Jul 07, 2022
In Welcome to the Forum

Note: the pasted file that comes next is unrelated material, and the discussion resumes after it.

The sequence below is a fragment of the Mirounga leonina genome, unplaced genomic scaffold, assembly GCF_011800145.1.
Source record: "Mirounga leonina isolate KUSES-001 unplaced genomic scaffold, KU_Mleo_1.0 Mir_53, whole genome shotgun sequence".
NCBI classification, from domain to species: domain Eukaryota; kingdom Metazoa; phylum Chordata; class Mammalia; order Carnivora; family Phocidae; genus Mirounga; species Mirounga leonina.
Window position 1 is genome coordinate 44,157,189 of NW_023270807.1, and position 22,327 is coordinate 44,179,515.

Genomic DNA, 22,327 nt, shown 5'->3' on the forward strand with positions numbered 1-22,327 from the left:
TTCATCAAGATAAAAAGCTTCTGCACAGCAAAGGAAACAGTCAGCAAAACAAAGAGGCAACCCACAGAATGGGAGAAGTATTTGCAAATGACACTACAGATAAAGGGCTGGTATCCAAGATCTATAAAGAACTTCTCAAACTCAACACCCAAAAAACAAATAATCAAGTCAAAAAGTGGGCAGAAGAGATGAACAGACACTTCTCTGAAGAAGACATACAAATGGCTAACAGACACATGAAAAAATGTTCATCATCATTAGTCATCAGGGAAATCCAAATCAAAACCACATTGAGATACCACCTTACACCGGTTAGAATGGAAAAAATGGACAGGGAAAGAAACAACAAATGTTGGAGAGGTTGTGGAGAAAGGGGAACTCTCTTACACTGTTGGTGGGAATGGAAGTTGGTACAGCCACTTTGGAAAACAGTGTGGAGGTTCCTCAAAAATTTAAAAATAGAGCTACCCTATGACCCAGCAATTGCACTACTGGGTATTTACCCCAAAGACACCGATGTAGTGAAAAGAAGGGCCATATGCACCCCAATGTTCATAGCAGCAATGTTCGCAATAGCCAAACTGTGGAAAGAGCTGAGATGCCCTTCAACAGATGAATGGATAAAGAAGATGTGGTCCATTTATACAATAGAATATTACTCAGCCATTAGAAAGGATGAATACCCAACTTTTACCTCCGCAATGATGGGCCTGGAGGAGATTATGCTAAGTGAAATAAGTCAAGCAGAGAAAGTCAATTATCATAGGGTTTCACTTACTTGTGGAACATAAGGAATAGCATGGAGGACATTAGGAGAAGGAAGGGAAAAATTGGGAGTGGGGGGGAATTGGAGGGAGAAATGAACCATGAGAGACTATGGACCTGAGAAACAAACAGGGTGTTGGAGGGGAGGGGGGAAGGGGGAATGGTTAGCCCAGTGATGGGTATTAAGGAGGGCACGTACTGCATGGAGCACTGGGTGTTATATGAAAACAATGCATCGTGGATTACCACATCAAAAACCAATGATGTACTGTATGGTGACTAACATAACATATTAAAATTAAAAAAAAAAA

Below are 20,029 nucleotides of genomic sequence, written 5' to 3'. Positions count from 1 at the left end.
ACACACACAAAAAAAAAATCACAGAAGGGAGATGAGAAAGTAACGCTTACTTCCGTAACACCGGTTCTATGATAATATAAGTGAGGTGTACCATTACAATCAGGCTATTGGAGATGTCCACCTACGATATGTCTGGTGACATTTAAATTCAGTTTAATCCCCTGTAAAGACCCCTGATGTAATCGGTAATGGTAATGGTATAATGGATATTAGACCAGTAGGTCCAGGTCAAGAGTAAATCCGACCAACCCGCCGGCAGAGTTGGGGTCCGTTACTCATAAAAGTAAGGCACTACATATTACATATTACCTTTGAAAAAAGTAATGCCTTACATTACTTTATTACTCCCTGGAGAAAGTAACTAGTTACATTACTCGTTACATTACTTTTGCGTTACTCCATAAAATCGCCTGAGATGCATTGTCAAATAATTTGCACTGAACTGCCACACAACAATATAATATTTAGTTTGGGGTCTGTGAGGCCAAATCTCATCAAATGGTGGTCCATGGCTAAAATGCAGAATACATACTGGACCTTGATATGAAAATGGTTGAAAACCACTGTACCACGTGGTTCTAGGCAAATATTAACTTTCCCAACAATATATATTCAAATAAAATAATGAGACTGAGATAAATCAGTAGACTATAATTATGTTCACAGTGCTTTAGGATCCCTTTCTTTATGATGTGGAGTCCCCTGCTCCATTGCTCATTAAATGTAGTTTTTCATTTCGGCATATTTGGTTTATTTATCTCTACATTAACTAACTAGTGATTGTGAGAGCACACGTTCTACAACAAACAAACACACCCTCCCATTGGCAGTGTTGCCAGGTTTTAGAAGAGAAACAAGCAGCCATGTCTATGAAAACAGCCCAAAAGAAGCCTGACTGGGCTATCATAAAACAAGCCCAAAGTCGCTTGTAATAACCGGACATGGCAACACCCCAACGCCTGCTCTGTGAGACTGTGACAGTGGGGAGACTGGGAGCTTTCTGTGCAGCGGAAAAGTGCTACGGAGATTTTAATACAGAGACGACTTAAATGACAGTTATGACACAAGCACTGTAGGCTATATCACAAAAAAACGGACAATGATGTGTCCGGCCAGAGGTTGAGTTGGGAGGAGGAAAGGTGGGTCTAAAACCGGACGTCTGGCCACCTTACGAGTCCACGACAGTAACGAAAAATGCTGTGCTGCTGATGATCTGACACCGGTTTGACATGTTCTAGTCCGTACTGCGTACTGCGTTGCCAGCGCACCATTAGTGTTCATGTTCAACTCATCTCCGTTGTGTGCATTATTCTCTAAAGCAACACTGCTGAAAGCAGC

"The mainland says there are germs or illegal drugs, but we don't find them here. They just say they have it, and that's a political factor. Everything is the same, pineapples or guava are the same. The problem of access, we farm The households don’t know what to do?” This is what Lin Chunlai, a grouper farmer in Pingtung, Taiwan, told BBC Chinese. On June 10, China Customs issued a notice saying that illegal drugs were detected in grouper, and the import of grouper into the Chinese market would be "suspended" from June 13, causing panic among Taiwanese aquaculture operators and protests from the Taiwanese government. Based on this, the Taiwan Council of Agriculture criticized Beijing's move as a "repression of the government by farmers" since it banned pineapples, guava and other fruits last year, and hurt free trade and cross-strait trade. However, Beijing banner design emphasizes that everything follows food safety regulations and criticizes the Taiwanese government for being pan-politicized. In any case, just like the ban on pineapples, the grouper incident once again triggered an agricultural crisis in Taiwan. The issue of Taiwan's agricultural and aquatic products relying on a single Chinese market has resurfaced, and these disputes are also a microcosm of political changes across the Taiwan Strait. In the past, products such as grouper and pineapple were the products of lucrative profits obtained in the 2010 "Cross-Strait Economic Cooperation Framework Agreement" (ECFA). However, amid tensions across the Taiwan Strait, Taiwanese goods and crops on the ECFA list are facing a crisis. Some analysts say that ECFA is the key to the ban of these products in Taiwan. According to a statement by Chen Jizhong, chairman of the Taiwan Council of Agriculture, in 2021, the annual output of grouper will be about 17,000 metric tons, and 6,121 metric tons will be exported to China, accounting for 91% of near-foreign sales and 36% of Taiwan's total output. Cross-strait trade dispute re-emerges In response to China's ban, Taiwan's Mainland Affairs Council issued a statement on June 15 saying that the incident was caused by the Chinese customs department reporting through the cross-strait agreement platform in December 2021 that two grouper farms in Taiwan had detected banned drugs. The MAC explained that the Taiwan Council of Agriculture and the local government investigated the farms involved at the time, but no banned drugs were found. Therefore, since January this year, they have notified the mainland of the investigation results three times, but have not received a positive response.